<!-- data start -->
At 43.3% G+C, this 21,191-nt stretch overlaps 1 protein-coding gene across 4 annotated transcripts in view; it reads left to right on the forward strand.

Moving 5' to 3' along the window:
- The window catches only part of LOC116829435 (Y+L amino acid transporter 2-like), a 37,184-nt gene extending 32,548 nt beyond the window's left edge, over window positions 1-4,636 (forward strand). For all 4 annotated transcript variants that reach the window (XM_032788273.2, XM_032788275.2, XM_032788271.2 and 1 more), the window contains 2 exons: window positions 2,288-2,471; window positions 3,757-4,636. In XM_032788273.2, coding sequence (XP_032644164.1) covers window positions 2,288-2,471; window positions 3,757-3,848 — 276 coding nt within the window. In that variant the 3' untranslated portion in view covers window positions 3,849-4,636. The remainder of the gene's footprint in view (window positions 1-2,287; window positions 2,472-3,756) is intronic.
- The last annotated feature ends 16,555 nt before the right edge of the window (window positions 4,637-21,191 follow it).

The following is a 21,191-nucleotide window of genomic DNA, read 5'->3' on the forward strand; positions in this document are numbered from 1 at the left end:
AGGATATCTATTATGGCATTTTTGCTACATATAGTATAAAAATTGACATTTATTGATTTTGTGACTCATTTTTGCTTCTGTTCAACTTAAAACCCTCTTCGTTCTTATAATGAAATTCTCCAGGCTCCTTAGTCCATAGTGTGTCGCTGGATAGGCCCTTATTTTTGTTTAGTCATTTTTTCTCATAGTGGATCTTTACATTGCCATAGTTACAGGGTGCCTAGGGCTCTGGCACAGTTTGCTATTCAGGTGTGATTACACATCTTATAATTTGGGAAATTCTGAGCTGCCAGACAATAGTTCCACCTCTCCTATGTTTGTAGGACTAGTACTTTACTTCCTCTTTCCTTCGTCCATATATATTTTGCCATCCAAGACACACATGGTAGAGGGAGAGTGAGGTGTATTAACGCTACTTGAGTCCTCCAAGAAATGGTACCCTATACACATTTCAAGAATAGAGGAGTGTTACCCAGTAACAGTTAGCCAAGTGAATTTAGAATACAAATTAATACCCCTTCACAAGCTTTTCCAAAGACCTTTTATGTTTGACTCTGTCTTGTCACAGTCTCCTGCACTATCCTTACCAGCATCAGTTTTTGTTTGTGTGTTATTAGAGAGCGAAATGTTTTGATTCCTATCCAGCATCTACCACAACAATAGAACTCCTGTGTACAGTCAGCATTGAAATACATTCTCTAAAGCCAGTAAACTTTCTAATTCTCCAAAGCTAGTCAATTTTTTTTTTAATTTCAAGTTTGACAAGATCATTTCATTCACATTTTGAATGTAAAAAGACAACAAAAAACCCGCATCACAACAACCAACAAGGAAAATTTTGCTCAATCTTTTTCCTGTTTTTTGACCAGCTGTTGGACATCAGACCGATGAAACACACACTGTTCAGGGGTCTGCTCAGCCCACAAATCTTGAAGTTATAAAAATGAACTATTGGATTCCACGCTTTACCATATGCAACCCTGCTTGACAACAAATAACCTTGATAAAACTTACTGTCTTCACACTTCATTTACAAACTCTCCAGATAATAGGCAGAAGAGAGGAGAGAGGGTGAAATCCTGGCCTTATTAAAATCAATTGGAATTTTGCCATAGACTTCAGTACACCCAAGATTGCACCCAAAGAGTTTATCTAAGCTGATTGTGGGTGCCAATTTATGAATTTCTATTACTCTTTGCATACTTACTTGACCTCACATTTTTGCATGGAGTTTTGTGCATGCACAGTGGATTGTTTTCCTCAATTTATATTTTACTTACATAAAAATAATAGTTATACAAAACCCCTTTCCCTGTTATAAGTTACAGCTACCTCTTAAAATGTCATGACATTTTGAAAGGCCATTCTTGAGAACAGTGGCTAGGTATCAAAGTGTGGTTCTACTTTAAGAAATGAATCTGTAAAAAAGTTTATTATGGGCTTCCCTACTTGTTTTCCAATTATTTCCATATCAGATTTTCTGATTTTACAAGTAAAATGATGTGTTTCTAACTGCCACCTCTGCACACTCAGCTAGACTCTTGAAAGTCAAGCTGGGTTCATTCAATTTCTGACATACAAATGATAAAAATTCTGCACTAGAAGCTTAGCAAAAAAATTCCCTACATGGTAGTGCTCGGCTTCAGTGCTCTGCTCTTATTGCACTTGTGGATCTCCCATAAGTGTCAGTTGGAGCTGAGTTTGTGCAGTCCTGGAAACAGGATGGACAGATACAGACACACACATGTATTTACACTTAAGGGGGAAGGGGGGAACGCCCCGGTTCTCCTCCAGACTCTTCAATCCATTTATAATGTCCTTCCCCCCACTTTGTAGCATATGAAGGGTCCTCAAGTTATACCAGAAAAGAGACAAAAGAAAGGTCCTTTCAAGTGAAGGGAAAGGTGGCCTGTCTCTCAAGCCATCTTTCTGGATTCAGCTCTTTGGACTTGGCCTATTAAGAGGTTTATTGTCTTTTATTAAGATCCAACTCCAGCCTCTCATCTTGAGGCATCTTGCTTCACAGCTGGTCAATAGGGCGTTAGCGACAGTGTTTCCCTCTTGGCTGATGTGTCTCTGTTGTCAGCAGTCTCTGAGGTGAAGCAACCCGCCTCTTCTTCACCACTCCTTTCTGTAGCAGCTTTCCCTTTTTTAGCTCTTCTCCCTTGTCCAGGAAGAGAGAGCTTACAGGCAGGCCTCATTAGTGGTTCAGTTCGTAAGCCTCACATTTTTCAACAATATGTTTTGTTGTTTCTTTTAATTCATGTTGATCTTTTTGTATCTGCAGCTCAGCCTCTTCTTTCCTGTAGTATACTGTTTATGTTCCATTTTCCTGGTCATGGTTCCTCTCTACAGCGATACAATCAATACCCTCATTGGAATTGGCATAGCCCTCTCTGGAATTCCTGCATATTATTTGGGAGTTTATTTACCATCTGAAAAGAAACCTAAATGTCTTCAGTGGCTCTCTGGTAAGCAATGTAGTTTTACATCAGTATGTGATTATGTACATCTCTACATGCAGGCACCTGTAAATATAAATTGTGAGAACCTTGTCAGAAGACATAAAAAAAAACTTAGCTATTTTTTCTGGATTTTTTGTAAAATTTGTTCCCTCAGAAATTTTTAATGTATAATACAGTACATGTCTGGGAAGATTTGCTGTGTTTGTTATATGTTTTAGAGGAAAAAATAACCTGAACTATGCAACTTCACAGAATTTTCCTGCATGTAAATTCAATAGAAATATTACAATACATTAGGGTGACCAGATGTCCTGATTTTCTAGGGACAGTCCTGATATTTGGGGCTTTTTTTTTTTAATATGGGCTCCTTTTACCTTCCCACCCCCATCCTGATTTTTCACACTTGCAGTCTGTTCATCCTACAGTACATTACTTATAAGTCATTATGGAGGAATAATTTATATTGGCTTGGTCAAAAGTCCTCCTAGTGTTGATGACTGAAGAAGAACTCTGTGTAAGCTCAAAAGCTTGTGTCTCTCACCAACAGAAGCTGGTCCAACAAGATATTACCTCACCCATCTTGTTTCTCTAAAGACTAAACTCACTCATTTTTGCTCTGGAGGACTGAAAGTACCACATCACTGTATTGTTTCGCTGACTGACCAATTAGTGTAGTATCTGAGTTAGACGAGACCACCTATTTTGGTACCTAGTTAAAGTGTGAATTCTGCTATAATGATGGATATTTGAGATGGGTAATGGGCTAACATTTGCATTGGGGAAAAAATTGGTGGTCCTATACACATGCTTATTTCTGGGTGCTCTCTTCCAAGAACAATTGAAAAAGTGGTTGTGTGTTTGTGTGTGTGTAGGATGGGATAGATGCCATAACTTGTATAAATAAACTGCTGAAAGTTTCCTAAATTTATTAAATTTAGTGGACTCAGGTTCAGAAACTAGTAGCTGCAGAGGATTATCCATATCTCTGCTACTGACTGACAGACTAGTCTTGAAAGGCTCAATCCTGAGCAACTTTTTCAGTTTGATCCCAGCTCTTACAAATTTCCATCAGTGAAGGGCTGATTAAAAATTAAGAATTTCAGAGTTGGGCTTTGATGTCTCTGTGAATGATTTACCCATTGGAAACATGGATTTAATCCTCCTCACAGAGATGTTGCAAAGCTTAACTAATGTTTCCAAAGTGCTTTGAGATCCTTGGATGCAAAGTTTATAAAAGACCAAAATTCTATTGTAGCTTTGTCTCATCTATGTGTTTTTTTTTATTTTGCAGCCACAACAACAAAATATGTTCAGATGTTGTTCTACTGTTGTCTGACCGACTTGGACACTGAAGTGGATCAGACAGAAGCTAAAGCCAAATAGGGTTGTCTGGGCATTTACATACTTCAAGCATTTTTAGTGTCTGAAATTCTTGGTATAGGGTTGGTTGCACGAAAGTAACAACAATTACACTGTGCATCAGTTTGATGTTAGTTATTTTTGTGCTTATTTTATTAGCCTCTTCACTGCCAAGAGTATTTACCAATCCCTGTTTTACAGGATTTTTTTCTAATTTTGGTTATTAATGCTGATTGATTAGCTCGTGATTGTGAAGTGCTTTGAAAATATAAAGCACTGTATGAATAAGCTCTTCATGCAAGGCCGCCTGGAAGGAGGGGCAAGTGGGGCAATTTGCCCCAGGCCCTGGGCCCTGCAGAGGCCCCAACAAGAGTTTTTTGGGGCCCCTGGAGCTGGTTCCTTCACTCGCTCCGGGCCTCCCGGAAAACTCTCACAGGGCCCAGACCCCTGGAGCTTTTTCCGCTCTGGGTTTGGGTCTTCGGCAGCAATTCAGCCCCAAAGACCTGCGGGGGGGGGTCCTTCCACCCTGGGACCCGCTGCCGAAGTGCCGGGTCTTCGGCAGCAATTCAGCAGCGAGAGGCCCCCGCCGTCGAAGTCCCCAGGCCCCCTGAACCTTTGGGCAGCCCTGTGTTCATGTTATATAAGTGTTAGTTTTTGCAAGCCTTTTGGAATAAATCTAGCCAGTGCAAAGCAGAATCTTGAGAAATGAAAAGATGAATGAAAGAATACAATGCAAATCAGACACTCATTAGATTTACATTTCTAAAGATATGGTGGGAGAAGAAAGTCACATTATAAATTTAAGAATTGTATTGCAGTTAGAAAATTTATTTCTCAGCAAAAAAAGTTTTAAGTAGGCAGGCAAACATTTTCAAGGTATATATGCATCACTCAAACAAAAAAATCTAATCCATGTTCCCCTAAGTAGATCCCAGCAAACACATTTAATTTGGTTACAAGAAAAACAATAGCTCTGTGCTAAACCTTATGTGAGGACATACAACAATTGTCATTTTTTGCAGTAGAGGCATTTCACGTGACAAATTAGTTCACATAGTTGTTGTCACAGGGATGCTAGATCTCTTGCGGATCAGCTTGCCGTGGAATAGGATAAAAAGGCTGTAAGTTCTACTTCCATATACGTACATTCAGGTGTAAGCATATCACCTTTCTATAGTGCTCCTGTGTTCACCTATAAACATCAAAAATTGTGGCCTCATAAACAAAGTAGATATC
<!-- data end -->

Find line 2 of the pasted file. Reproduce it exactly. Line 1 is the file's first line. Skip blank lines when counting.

Moving 5' to 3' along the window: